Kelly Fischl, a lab technician at the Mothers' Milk Bank of New England in Newtonville, Mass., pours donated breast milk into another flask to prepare for pasteurization. Pathogens are removed in the process, so the milk can then be distributed to babies in need. However, there doesn't seem to be enough donor milk to send to hospitals to give to babies who badly need it.
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Got milk for your baby?
Breast milk, that is? Because after all, whether yours is a full-term, premature, ill, or healthy newborn, the experts say that mother's breast milk is best for the child.
Sometimes, though, new moms don't lactate soon enough after their babies are born to breast feed them. In those cases, the lactation experts say that donor human breast milk is the preferred option for babies. However, there doesn't seem to be enough donor milk to send to hospitals to give to babies who badly need it.
"For the last six months [milk banks] have been struggling with national shortages and can't fill all of our orders," said Fran Feehan, director of the Mothers' Milk Bank of Ohio at Grant Medical Center in Columbus.
Among the reasons that the demand is not being met is because not enough lactating women are donating their breast milk and because there are only a dozen milk banks in North America: 10 in the United States and two in Canada.
Human donor milk banks like the one in Ohio receive, process, store, and distribute the milk to hospitals. The MMBO, established in 2005, sells breast milk to a couple hundred hospitals nationwide, including Toledo Children's Hospital and Mercy St. Vincent Medical Center, and to Canadian hospitals.
While policies vary, Ms. Feehan said some hospitals may give the milk only to premature and sick infants while others give it to full-term healthy babies whose mothers are not yet lactating. That's a benefit Helen Wild, lactation consultant at Mercy St. Vincent Medical Center, addressed.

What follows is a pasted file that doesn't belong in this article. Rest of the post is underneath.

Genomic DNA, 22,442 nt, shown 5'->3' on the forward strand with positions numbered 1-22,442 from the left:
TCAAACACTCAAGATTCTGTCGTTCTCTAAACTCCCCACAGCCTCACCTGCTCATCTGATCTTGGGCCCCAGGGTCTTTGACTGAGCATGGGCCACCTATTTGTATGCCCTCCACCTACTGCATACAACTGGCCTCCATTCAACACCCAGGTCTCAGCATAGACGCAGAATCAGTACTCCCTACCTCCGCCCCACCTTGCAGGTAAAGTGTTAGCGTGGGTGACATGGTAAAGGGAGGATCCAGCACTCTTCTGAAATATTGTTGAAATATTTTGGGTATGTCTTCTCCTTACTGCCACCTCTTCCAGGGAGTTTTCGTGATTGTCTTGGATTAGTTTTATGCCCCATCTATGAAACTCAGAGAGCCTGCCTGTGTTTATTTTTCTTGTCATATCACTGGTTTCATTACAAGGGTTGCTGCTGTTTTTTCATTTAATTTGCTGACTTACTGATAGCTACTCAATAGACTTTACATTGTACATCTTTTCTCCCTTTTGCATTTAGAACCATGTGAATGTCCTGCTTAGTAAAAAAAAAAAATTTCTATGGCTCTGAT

"Babies who are very small, or premature babies, who are [3.3 pounds] get the donated milk for two weeks or until the mom is able to provide the milk herself," Ms. Wild said. "We want all babies to get their own mother's milk, and if she can't provide it, then they will have donor breast milk."
Ms. Feehan added that donor human breast milk is easy for babies to absorb and digest.
"It's the best practice to have donor human milk for sick and premature babies. It's the best source of nutrition," she said. It "has a lot of immune boosting properties in it, so it helps to build their own antibodies, and it has a perfect balance of protein, fat, and calories for newborn babies."
Women whose babies did not survive may also want to donate their milk as a part of the healing process.
"That's about 8 percent of our population," Ms. Feehan said about bereaved mothers. "The rest comes from healthy lactating moms who produce more than their babies need or handle and who have a stock pile in their freezer. So as they are nursing their own babies, they are pumping extra milk for us."
Potential donor mothers endure a rigorous process. Those who pass an initial telephone interview with a registered nurse are sent a packet with questions about their health history. A blood specimen is obtained and tested for such problems as HIV, hepatitis, illegal drugs, and alcohol. Moreover, a mother's OB-GYN and her baby's pediatrician must sign off too.
"We want to make sure we are delivering a safe milk supply," Ms. Feehan said.
MMBO sends mothers containers for the milk and shipping containers in which to return it. The bank pays shipping costs. Donor moms are not compensated.
"Moms don't have to use our containers," she said. "Some moms use little plastic bags that you [buy]. One mother sent a couple of dozen small glass canning jars."
Milk is processed and pasteurized to kill any bacteria that might be present. It is then put into containers, refrozen, and sold and shipped to hospitals.
Just as if a doctor would write a prescription for medication, a prescription must be written by a physician for a hospitalized child to receive human donor breast milk. A family's insurance is billed the same as it would be billed for medication.
Though breast feeding has been on the rise, Ms. Feehan said even more mothers need to breast feed, especially poor and African-American women. The refusal to breast feed is not solely specific to those groups, however, as Ms. Feehan knows a physician and a nurse who think of breast feeding as "yucky."
Ironically, some women view breast feeding as something for poor people. For others, it's a matter of inconvenience. Women going back to work may not have a private place to pump milk or store it.
While in Ohio a team of lactation consultants are working to increase breast feeding among Women, Infants, and Children moms, U.S. Surgeon General Regina M. Benjamin's Call to Action to Support Breastfeeding is at work on the national front.
The research speaks for itself: "Breast feeding [is] the best option for your baby," Ms. Feehan said. "That is what we are trying to promote."
Contact Rose Russell at firstname.lastname@example.org or 419-724-6178.